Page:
WASHINGTON — Donald Trump intends to claim executive privilege in a congressional investigation into the January 6 uprising at the US Capitol, a move that could prevent the testimony of lifelong aides, according to a letter from the former president.

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The letter went to at least some witnesses who were summoned by the House committee and makes it clear that Trump plans to invoke privileges to protect the president’s communications from being shared with Congress. The gist of the letter from a lawyer for Trump was described Thursday by an acquaintance, who spoke to The Associated Press on condition of anonymity because the letter was not yet public.

A Trump spokesperson did not immediately return messages seeking comment. Trump said in a statement last month that he would “fight subpoenas on executive privilege and other grounds for the good of our country.”

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The move sets the stage for a possible confrontation with House Democrats, who are probing the roles of Trump and his aides in the riots, when a large crowd of Trump supporters stormed the Capitol as Congress was certifying the results. . The presidential election was won by Democrat Joe Biden. The committee is increasingly issuing summons to individuals who are either associated with Trump or who helped plan the massive rally on the morning of January 6, at which he told his supporters to “fight like hell”. .

The committee, which was formed over the summer, last month issued subpoenas to Trump’s former chief of staff Mark Meadows; Dan Scavino, former deputy chief of staff for communications; Kashyap Patel, a former Defense Department official; and Steve Bannon, former Trump adviser. It was not immediately clear how those witnesses would react to Trump’s action or the consequences they could face if they refused to cooperate.

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Patel said in a statement that he would “continue to tell the American people the truth about January 6. It did not say whether it would comply or not.

Committee members have stated that if any witness refuses to cooperate, they plan to try and move expeditiously to obtain the testimony. Rep. Adam Schiff, D-Calif., tweeted that if Trump’s aides don’t comply, “they could be subject to criminal contempt.”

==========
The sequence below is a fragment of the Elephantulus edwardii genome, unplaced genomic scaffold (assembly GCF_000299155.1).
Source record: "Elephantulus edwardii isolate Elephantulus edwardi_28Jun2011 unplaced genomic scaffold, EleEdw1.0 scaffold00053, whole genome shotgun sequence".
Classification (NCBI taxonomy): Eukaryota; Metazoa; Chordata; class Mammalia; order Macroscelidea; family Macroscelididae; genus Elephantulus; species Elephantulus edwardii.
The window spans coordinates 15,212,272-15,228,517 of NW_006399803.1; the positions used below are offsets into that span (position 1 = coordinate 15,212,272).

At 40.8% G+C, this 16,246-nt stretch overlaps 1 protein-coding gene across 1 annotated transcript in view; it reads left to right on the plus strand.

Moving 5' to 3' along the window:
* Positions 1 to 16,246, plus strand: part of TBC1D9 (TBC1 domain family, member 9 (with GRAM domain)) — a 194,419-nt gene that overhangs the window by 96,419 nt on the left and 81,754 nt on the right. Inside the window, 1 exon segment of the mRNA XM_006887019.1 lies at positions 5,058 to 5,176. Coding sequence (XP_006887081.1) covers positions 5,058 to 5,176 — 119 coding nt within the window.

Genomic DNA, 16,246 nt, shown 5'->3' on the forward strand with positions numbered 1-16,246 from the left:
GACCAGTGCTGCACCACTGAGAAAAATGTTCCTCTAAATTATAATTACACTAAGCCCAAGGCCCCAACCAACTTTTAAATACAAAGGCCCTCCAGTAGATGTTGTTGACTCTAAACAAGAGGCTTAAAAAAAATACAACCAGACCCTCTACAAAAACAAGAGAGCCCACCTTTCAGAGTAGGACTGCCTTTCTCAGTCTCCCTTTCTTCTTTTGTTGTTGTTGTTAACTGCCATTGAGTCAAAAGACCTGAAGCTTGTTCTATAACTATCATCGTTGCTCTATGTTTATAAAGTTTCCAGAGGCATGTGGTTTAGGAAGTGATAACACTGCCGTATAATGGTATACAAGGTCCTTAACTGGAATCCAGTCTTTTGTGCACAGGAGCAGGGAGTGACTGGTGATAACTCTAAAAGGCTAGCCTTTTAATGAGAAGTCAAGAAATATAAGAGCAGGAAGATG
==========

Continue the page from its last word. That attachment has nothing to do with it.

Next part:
Accusing Trump aides of contempt could still be a lengthy process, involving a full House vote and possible court proceedings.

Because Trump is no longer in office, he cannot directly claim the privilege of keeping witnesses silent or keeping documents out of the hands of Congress. As the current president, Biden will have a say in the matter.

The committee has issued more than a dozen summons to people linked to planning the January 6 protests, including three additional witnesses announced on Thursday. Those individuals would be less likely to be helped by Trump’s executive privilege claims, which would be limited to people working in the White House.

The committee’s chairman, Rep. Benny Thompson, D-Miss, said the summons were about Ali Abdul Akbar, also known as Ali Alexander, and Nathan Martin, as well as a rally near the organization “Stop the Steel”. I went to learn more. The plans were made on Capitol Ground at the same time as the large gathering on the National Mall. The committee had earlier summoned 11 other people associated with the planning of that big rally.

According to the committee, Alexander issued a statement after the riots linking “Stop the Steel” to the Capitol rally permit and explaining that the intention was to direct large rally attendees to march to the Capitol. The panel cited reports that Alexander had referred to “the potential use of violence to achieve the organization’s goals” and was in communication with the White House and members of Congress.

“The rally at Capitol grounds on January 6, like the rally near the White House that day, took place just before the violent attack on the seat of our democracy,” Thompson said in a statement. “During that day, the demonstrations turned into violence and the protesters became rioters.”

Thompson said the committee needed to “understand all the details about the events that happened prior to the attack, including who was involved in planning and funding them.”

Alexander claims that lawmakers helped him plan the rally that led to the siege of the Capitol. He has been in Trump’s orbit for a few years, even being among the participants of Trump’s “Presidential Social Media Summit” in July 2019, which included dozens of other conservative voices and far-right provocateurs.

In October 2020, the Arizona Republican Party asked supporters to consider giving their lives to keep Trump in office, retweeting Alexander’s pledge on Twitter that he was “ready to give his life for this fight. “

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Associated Press writers Jill Colvin, Ben Fox and Farnoush Amiri contributed to this report.